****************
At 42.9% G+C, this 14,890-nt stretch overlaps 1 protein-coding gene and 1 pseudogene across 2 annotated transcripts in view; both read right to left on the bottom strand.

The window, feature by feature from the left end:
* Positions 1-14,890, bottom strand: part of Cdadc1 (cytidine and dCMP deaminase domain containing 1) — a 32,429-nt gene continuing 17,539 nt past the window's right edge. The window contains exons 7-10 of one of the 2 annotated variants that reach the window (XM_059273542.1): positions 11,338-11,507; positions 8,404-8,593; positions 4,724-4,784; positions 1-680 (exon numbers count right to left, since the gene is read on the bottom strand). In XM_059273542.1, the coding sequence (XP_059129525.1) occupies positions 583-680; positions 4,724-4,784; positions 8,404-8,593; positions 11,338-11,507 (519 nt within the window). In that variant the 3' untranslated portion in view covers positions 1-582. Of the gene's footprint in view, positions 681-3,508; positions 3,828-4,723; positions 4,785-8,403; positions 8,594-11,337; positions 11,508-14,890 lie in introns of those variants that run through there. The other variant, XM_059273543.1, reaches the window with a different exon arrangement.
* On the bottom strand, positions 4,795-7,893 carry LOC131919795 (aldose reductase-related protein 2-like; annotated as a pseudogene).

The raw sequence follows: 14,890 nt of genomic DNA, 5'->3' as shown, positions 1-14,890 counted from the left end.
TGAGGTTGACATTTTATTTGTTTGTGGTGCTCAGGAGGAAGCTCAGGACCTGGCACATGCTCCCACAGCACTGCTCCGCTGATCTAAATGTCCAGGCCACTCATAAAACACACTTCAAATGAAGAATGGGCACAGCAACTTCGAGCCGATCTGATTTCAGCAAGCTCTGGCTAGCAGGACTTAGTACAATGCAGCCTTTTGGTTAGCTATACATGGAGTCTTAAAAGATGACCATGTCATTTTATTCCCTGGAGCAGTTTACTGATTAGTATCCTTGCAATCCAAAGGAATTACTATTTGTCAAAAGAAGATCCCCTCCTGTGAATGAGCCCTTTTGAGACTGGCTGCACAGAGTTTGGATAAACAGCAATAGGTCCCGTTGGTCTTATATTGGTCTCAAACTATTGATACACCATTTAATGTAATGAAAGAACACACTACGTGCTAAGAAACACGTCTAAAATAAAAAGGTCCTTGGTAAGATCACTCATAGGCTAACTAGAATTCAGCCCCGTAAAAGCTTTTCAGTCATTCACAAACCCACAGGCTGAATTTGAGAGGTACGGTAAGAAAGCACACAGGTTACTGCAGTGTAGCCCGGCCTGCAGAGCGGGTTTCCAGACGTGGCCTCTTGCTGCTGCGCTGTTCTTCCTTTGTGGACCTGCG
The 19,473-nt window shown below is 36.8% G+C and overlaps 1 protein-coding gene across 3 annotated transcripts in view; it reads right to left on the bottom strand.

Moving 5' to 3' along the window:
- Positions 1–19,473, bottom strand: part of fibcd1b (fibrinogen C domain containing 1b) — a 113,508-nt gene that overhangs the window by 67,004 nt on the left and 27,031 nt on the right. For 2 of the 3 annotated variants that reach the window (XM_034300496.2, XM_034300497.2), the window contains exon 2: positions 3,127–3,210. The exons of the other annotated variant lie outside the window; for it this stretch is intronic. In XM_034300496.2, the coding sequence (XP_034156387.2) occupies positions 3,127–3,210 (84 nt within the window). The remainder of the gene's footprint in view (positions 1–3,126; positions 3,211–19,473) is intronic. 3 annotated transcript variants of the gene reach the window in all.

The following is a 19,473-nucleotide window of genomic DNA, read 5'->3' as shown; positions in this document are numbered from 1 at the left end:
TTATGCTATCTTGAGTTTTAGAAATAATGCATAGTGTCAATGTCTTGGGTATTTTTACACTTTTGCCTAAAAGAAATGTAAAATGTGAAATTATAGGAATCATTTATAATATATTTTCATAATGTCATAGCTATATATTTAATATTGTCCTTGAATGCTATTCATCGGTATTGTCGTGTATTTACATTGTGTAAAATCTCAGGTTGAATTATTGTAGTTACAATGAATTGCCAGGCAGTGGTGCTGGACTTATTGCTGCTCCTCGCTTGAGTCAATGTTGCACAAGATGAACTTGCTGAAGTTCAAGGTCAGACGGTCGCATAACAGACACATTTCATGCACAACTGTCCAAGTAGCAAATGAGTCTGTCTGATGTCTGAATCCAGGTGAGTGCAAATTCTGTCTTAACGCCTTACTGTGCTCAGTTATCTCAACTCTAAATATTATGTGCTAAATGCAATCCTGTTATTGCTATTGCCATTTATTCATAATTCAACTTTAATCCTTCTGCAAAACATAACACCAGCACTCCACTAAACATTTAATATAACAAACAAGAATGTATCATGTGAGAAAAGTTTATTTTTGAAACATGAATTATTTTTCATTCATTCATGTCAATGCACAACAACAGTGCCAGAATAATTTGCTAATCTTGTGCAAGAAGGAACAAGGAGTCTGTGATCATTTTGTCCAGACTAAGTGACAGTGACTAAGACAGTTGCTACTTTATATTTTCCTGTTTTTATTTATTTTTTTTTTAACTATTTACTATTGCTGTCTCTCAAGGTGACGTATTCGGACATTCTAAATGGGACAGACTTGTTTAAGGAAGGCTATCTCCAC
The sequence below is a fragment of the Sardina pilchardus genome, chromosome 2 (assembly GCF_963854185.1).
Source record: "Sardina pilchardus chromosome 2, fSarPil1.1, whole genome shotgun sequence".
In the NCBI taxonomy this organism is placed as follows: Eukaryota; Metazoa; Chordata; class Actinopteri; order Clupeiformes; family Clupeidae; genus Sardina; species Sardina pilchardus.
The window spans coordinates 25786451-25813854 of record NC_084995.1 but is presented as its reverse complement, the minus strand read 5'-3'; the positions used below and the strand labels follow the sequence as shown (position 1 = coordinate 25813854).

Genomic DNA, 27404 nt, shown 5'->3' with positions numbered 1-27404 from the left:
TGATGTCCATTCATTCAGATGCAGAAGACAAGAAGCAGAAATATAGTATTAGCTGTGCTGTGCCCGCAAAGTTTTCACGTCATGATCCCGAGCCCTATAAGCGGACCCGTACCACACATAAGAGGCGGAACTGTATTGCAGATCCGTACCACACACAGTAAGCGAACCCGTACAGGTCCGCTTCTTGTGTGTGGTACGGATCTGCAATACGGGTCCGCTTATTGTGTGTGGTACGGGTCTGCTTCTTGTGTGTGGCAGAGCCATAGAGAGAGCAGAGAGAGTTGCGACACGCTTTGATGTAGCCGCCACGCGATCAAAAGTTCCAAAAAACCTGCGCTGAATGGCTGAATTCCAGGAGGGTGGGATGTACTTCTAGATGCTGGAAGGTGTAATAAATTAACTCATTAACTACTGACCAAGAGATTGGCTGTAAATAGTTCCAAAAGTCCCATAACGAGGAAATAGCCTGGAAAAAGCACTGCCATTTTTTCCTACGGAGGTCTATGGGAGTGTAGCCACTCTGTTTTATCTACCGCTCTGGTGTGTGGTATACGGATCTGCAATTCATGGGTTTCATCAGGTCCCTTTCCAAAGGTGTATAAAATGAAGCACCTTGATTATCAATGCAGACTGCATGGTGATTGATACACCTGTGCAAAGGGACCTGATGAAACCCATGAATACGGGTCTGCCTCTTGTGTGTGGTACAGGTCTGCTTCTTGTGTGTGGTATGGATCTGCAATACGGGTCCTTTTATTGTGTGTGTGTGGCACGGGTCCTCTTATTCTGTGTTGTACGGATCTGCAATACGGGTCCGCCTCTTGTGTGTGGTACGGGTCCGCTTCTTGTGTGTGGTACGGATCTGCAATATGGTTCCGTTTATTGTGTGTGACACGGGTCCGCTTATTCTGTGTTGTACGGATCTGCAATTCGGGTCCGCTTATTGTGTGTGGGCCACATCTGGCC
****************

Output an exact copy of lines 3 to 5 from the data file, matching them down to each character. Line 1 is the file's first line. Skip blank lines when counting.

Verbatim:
* Positions 1-14,890, bottom strand: part of Cdadc1 (cytidine and dCMP deaminase domain containing 1) — a 32,429-nt gene continuing 17,539 nt past the window's right edge. The window contains exons 7-10 of one of the 2 annotated variants that reach the window (XM_059273542.1): positions 11,338-11,507; positions 8,404-8,593; positions 4,724-4,784; positions 1-680 (exon numbers count right to left, since the gene is read on the bottom strand). In XM_059273542.1, the coding sequence (XP_059129525.1) occupies positions 583-680; positions 4,724-4,784; positions 8,404-8,593; positions 11,338-11,507 (519 nt within the window). In that variant the 3' untranslated portion in view covers positions 1-582. Of the gene's footprint in view, positions 681-3,508; positions 3,828-4,723; positions 4,785-8,403; positions 8,594-11,337; positions 11,508-14,890 lie in introns of those variants that run through there. The other variant, XM_059273543.1, reaches the window with a different exon arrangement.
* On the bottom strand, positions 4,795-7,893 carry LOC131919795 (aldose reductase-related protein 2-like; annotated as a pseudogene).

The raw sequence follows: 14,890 nt of genomic DNA, 5'->3' as shown, positions 1-14,890 counted from the left end.